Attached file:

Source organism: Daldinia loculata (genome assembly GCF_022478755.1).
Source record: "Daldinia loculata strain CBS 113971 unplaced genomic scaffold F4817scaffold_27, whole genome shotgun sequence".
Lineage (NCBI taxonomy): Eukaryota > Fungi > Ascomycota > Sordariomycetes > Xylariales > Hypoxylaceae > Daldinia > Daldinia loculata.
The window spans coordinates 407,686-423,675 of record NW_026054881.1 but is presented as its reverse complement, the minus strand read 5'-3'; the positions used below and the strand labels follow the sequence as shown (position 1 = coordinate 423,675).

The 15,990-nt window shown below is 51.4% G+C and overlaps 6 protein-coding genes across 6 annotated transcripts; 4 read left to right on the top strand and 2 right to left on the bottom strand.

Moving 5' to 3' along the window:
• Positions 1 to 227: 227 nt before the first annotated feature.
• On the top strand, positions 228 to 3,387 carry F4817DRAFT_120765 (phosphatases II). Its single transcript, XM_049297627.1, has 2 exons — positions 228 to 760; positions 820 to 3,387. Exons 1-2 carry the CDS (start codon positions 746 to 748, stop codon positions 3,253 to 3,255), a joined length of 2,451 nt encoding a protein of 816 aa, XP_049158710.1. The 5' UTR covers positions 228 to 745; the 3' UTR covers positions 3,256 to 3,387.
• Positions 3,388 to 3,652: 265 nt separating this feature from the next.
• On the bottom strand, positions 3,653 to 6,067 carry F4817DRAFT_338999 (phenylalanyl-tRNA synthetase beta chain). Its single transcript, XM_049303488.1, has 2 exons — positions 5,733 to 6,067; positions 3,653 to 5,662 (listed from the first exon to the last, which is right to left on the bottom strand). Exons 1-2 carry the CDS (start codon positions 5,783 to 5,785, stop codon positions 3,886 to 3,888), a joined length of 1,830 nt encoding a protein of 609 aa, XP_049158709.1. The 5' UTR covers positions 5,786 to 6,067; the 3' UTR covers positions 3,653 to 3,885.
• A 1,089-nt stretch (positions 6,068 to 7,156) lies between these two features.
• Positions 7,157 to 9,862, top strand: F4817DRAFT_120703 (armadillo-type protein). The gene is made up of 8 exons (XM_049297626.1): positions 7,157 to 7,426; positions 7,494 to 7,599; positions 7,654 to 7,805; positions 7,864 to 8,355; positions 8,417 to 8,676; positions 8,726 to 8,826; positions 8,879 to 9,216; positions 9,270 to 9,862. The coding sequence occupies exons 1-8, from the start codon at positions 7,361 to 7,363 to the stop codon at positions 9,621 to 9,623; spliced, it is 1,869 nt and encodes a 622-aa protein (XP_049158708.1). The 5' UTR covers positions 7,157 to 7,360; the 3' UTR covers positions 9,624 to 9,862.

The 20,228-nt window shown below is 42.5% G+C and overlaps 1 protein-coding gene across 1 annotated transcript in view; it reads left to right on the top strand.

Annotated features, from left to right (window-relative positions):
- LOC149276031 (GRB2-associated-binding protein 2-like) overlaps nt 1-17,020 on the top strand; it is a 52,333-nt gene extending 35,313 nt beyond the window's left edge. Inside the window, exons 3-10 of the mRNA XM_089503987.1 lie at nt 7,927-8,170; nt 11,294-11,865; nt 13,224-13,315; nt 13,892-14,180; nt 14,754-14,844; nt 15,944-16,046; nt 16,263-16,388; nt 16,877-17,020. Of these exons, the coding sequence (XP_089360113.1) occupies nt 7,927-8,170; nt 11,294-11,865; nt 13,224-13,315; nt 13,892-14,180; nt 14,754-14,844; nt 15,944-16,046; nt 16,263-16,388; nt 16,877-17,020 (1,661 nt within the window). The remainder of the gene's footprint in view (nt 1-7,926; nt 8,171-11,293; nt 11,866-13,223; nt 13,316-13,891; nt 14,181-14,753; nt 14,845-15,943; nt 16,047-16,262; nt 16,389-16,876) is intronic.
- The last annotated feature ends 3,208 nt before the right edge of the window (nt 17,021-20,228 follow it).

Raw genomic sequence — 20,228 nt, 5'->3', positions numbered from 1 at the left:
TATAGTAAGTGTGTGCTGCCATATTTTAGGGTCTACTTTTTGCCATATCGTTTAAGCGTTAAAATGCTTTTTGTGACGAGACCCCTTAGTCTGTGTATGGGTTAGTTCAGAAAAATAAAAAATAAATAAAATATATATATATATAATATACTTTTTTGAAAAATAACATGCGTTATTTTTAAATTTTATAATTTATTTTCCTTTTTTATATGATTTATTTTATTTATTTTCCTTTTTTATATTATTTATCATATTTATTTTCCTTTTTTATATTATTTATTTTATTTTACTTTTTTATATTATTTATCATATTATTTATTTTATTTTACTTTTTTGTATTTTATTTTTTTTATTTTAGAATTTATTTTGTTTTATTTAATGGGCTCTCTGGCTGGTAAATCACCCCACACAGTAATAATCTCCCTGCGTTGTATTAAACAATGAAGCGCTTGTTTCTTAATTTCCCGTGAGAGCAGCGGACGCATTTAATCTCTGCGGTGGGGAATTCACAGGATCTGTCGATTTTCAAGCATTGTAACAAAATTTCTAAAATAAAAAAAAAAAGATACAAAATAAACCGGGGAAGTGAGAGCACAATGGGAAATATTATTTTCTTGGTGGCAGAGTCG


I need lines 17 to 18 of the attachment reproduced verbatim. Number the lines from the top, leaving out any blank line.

Raw genomic sequence — 20,228 nt, 5'->3', positions numbered from 1 at the left:
TATAGTAAGTGTGTGCTGCCATATTTTAGGGTCTACTTTTTGCCATATCGTTTAAGCGTTAAAATGCTTTTTGTGACGAGACCCCTTAGTCTGTGTATGGGTTAGTTCAGAAAAATAAAAAATAAATAAAATATATATATATATAATATACTTTTTTGAAAAATAACATGCGTTATTTTTAAATTTTATAATTTATTTTCCTTTTTTATATGATTTATTTTATTTATTTTCCTTTTTTATATTATTTATCATATTTATTTTCCTTTTTTATATTATTTATTTTATTTTACTTTTTTATATTATTTATCATATTATTTATTTTATTTTACTTTTTTGTATTTTATTTTTTTTATTTTAGAATTTATTTTGTTTTATTTAATGGGCTCTCTGGCTGGTAAATCACCCCACACAGTAATAATCTCCCTGCGTTGTATTAAACAATGAAGCGCTTGTTTCTTAATTTCCCGTGAGAGCAGCGGACGCATTTAATCTCTGCGGTGGGGAATTCACAGGATCTGTCGATTTTCAAGCATTGTAACAAAATTTCTAAAATAAAAAAAAAAAGATACAAAATAAACCGGGGAAGTGAGAGCACAATGGGAAATATTATTTTCTTGGTGGCAGAGTCG